Agile teams are structurally different than their waterfall counterparts. Agile teams focus on the team itself, where waterfall teams often follow the structure of the organization. In traditional waterfall development scheduling often is “top down,” meaning management sets the pace and schedule. In agile, the team is self organizing, and sets its own schedule and destiny within the larger organization. As I was learning scrum, one of the questions that kept coming to mind was, “How do development managers and scrum masters share responsibilities in the team?” In this piece I’ll explore the answer to this question.
Waterfall teams vs. scrum teams
Most waterfall teams are manager centric. They look to the the manager to set priorities, track progress, and evaluate performance. Agile teams are self-organizing, and work with a product owner who sets the vision for what should be built, and is not usually in the management chain of the team. The team, through a series of sprints, drives how the product should be built.
Self-organizing teams own their destiny. In sprint planning they decide how much work to commit to the sprint, and because of that their level of ownership in the success of the program remains high. Engineers who own their own schedules build products of higher quality more consistently because they own their schedules. Engineers want to build high quality products on time, because everyone in the organization has the same goal. Tuckman’s stages of group development outlines how teams form and thrive. Self-organizing teams are no exception.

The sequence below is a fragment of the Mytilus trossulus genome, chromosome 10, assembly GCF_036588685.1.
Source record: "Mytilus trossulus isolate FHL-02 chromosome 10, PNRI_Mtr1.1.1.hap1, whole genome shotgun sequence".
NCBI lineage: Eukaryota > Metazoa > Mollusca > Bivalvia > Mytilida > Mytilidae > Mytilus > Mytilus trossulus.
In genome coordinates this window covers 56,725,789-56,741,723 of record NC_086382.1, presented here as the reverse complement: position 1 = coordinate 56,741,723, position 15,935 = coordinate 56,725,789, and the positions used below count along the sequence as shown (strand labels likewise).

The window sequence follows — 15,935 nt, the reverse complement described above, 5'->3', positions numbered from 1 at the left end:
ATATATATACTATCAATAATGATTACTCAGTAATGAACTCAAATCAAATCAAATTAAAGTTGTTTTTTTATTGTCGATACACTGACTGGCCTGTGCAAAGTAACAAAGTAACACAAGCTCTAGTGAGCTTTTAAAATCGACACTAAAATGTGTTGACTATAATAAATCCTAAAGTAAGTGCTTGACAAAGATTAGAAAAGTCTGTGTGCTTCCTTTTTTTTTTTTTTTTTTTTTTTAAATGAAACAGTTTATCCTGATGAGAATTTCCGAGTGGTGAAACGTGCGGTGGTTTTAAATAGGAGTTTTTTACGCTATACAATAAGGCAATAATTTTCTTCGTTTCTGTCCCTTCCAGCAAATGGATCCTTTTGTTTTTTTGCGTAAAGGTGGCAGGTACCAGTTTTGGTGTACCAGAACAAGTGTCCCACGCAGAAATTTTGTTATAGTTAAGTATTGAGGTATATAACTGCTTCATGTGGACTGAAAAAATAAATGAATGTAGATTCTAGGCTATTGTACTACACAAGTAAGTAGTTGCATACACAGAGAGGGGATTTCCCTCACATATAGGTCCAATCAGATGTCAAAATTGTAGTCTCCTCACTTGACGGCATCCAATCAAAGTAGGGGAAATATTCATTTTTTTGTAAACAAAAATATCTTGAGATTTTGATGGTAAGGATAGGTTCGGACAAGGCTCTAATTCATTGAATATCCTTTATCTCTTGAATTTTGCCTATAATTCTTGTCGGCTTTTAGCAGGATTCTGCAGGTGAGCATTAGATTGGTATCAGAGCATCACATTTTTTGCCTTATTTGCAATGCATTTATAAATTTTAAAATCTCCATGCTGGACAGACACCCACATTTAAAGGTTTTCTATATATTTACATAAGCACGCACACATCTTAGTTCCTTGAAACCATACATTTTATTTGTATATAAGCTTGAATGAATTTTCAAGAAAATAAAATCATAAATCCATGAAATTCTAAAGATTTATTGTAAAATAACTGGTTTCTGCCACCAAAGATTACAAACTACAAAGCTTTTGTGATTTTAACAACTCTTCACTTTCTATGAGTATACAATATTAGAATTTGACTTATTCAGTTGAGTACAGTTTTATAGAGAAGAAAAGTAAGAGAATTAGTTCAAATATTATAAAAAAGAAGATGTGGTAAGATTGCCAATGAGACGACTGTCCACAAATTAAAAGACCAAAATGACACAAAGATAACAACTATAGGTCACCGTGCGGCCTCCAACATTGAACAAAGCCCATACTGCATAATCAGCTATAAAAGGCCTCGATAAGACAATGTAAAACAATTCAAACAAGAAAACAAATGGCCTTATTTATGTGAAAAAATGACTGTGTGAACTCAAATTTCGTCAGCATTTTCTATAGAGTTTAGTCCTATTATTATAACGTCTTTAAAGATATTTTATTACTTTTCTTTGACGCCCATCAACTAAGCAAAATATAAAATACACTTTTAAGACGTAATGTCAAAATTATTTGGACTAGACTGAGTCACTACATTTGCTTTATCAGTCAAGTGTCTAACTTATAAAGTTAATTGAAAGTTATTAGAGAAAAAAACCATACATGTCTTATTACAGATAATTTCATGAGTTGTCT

Mutual trust and candor are essential to well-performing agile teams. Management that continually focuses on hiring the right team is able to trust the team to get the job done. The need then to micromanage every detail of the team’s work becomes vastly reduced. The scrum master and the development manager then protect the team from outside distractions such as feature creep, waterfall anti-patterns, cross functional thrash, or side projects that will compromise the integrity of the sprint.
Role 1: Scrum masters
Scrum masters are the project leaders in agile teams who focus on optimizing performance of the scrum. Scrum masters work between the product owner and the team ensuring consistent, successful sprints by running stand-ups, and working to reduce blocking issues for the team. Cross-functional thrashing can be costly for teams, so successful scrum masters own cross-team coordination so the core team can focus on product development. This practice keeps everyone efficient and on the same page.
The scrum master coordinates most of the inputs and outputs required for an agile program. He or she drives the sprint kickoff, daily stand-ups, sprint review, and sprint retrospective. The scrum master is also an agile coach, helping the team to adopt and own agile practices throughout the product life cycle: story point estimation, sprint planning, and continuous delivery. The coaching aspect of the scrum master’s job is critical; He or she not only helps the team to be agile, but advocates for agile development throughout the organization, and spreads the good word about why agile development is right for the project and the company. Often times when agile methodologies are new at a company, the advisers and stakeholders outside of the team need agile coaching as well.
The scrum master works with the team and the development manager to estimate items in the backlog. At first, the team will need some guidance from the scrum master and development manager. As the team is forming, it builds shared knowledge of the program through successful sprint planning. As the team moves into a performing stage, the scrum master focuses less on estimation and more on optimizing the velocity of delivery.